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Tarocco Storico Del Palio Di Pistoia By Mark Filipas

Tarocco Storico del Palio di Pistoia

Amerigo Folchi, 1985


The translated name of this Italian deck is The Historical Tarot of the Town of Pistoia. It is one in a long line of beautiful Tarot decks by Amerigo Folchi. This deck was printed by Edizioni del Solleone in 1985 as a limited, numbered edition of 2000 sets. Folchi’s artwork is detailed, rich, and this deck is filled with commemorative references.

The booklet that is included with this deck is actually a folded sheet of paper, and the writing is entirely in Italian. On one side of the sheet is the history of Pistoia as told by Folchi, who uses each of the Trump names to illustrate characters or events by inserting them into the appropriate place in the story. On the other side of the page is a historical commentary by Giancarlo Jori, the author of several books on Italy’s history.

The story of the ancient cities of Italy involves their struggle for independence from the Emperors and Bishops that fought to dominate these provinces during the first millennium. Having been alternately ruled by Rome, conquered by the Lombards, and controlled by Bishops, Pistoia finally gained independence by the early 1100s and established themselves as a Free Commune, or municipality. Several major Italian cities were becoming independent and powerful city-states during the 11th century. By breaking free from the nobles and Emperors who sought to control these provinces from a distance, these Communes were gradually building their self-identities as cities, as opposed to identifying themselves with large empires or countries. Folchi’s Strength card, an archetype of St. George, shows the bravery of a Paladin who symbolizes the overthrowing of a dark historical condition.

Pistoia, a province of Tuscany, officially enacted its own statutes in 1177, being one of the first Italian city-states to do so. They created an executive council governed by one Standard-bearer of Justice and eight Elders of the People, called the Anziani. These were Pistoian citizens who were selected by lot to serve two-month terms. Above them, serving six-month terms, were the chief administrative officers, the Captain of the People, and the Podesta (Folchi’s Emperor card). These officers could not be Pistoian or even Tuscan was closely monitored and was allowed limited social contact with Pistoians. This was to help the citizens to feel safe in bringing charges against an official.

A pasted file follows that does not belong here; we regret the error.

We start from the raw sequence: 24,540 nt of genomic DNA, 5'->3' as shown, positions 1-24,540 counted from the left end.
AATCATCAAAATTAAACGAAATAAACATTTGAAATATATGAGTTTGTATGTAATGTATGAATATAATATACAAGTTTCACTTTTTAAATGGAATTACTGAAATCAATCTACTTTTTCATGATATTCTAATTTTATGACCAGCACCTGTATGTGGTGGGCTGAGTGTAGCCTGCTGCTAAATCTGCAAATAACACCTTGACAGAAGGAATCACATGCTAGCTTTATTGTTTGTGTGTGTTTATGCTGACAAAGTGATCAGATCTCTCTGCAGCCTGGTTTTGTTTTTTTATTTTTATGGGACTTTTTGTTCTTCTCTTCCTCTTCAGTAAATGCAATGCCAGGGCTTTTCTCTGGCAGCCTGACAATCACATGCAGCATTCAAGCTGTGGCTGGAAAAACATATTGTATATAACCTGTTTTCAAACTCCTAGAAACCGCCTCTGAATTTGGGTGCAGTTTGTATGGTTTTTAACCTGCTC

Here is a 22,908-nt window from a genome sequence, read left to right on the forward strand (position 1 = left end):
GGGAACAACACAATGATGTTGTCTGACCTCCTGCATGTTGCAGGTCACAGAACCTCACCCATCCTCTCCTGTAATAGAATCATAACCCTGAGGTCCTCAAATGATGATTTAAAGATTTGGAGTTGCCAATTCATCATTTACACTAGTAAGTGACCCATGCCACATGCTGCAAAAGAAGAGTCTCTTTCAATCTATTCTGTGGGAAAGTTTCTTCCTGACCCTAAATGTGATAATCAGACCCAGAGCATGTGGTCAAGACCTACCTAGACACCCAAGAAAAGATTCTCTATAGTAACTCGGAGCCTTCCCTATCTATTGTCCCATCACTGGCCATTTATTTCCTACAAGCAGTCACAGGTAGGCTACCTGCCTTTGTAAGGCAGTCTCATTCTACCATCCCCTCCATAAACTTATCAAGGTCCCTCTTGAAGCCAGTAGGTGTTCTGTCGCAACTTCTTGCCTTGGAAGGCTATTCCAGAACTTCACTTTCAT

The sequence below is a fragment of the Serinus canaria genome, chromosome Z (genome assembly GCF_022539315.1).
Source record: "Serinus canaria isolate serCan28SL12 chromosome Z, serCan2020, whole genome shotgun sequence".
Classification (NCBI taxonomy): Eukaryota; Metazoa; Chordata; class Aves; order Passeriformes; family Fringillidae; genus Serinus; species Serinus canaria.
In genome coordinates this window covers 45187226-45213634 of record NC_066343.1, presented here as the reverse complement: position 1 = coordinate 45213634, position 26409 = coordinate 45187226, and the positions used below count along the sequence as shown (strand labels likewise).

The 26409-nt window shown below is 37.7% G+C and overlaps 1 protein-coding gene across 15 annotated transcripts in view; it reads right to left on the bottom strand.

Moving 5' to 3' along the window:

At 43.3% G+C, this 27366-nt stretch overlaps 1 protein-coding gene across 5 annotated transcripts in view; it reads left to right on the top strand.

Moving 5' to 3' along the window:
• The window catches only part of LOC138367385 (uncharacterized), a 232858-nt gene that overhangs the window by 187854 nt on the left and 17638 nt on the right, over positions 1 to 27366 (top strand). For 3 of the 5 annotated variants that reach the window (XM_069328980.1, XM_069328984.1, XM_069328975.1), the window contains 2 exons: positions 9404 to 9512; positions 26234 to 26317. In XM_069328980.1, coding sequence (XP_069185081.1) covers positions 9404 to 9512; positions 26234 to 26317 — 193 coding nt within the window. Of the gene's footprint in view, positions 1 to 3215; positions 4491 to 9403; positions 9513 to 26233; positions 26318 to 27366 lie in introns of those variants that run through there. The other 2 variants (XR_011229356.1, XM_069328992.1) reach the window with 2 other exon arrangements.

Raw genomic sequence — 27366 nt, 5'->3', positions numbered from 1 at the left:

The thirteenth-century was a major period of prosperity for Pistoia. Folchi writes that “the economic, cultural and artistic activity, blooming exuberantly at this time, made the city very strong. The Pistoiese erected an austere Communal Palace, in part to symbolize the strength of the single Commune which they now constituted (the Sun card).”

The Minor Arcana utilize the crest symbols of the four Pistoian districts. These symbols are represented on the four doors to the city of Mura and are featured prominently on the four Aces. The St. Mark Door shows a gold lion, associated with Cups; the Carratica Door shows a green dragon, associated with Swords; the Lucchesi Door shows a white deer, associated with Batons; the Borgo Door uses a white griffin, associated with Coins.

Folchi writes that “The Court figures of each respective suit symbolize the representative Power of the just Wards (King and Queen), the direct participation of the tournament (the Knight) and a Drummer who opened the parade (the Fante). On the eve of the regional festivity, it was customary to carry the relic of St. Iacopo in procession through the city streets. It was placed under a rich canopy and upon a portable, shouldered altar, while encircled by 20 or 40 children carrying lit candles of beeswax. (the Chariot).”

In 1306 Pistoia was conquered by Florence, marking the start of the city-state’s decline. It eventually lost its autonomy and became part of the Florentine possessions in 1530. It was in 1859 when Pistoia was finally united with the Kingdom of Italy.

Amerigo Folchi has created more than ten complete Tarot decks since 1984. These are generally printed as limited, numbered editions by their Italian publishers, so his decks are not readily available in the United States. I consider this deck a great example of Folchi’s artistic ability and of his talent for investing Tarot with worthy themes.


Author: Amerigo Folchi

Number of Cards: 79

Card Dimensions: 4 7/16" x 2 9/16"

Publisher: Edizioni del Solleone (1985)

Language: Italian

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